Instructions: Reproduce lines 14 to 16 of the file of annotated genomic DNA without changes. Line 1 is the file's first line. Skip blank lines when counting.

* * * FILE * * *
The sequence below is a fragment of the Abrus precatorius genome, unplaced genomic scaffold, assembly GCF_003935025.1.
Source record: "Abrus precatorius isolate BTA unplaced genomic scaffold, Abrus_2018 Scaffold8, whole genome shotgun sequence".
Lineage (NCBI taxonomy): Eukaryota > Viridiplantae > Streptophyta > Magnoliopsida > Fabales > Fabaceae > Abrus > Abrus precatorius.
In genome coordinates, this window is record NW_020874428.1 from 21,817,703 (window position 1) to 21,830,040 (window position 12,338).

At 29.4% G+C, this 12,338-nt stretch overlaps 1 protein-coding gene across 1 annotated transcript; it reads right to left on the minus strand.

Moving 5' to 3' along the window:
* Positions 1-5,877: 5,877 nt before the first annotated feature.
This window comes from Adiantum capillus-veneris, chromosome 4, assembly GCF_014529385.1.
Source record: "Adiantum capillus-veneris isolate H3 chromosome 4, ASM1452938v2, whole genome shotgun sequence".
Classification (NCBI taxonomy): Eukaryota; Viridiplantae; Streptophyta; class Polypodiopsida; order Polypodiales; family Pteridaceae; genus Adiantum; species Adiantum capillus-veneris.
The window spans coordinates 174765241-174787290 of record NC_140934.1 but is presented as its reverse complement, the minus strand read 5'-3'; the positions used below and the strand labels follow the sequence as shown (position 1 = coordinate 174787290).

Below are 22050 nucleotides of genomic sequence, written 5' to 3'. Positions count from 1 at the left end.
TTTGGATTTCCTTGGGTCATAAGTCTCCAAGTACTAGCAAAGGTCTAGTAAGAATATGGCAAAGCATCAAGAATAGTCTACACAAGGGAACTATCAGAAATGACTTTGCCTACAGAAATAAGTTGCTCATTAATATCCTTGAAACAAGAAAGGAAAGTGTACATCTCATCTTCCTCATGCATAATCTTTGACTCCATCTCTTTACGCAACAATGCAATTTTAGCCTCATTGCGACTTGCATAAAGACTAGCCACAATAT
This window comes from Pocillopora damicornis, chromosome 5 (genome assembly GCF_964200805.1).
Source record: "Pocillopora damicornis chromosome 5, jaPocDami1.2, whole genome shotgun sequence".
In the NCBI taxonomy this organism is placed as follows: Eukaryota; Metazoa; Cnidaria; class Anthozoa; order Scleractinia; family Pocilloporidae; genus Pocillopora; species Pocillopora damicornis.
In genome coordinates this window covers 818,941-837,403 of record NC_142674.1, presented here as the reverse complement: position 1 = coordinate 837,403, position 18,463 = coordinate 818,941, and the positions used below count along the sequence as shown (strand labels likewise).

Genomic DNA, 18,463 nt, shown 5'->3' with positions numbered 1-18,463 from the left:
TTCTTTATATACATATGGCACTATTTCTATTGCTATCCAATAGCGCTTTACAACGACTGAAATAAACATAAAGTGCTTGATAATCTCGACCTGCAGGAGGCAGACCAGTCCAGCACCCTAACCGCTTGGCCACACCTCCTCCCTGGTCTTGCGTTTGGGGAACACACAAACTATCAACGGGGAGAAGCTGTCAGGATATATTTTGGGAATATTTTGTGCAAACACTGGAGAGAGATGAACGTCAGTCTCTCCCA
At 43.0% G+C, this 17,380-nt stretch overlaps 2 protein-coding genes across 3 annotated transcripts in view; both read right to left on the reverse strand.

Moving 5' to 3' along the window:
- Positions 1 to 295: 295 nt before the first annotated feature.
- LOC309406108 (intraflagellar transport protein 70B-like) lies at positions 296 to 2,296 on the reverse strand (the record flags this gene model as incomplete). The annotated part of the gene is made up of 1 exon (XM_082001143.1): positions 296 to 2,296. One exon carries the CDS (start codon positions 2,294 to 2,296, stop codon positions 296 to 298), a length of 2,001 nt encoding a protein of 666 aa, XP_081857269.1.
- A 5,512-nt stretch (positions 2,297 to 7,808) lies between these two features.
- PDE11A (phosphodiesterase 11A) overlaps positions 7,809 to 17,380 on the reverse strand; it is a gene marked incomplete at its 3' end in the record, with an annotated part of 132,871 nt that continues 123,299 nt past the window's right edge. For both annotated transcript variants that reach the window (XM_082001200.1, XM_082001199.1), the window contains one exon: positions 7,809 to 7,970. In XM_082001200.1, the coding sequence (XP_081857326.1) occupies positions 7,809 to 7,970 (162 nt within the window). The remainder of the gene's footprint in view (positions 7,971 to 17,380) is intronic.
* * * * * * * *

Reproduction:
This window comes from Pocillopora damicornis, chromosome 5 (genome assembly GCF_964200805.1).
Source record: "Pocillopora damicornis chromosome 5, jaPocDami1.2, whole genome shotgun sequence".
In the NCBI taxonomy this organism is placed as follows: Eukaryota; Metazoa; Cnidaria; class Anthozoa; order Scleractinia; family Pocilloporidae; genus Pocillopora; species Pocillopora damicornis.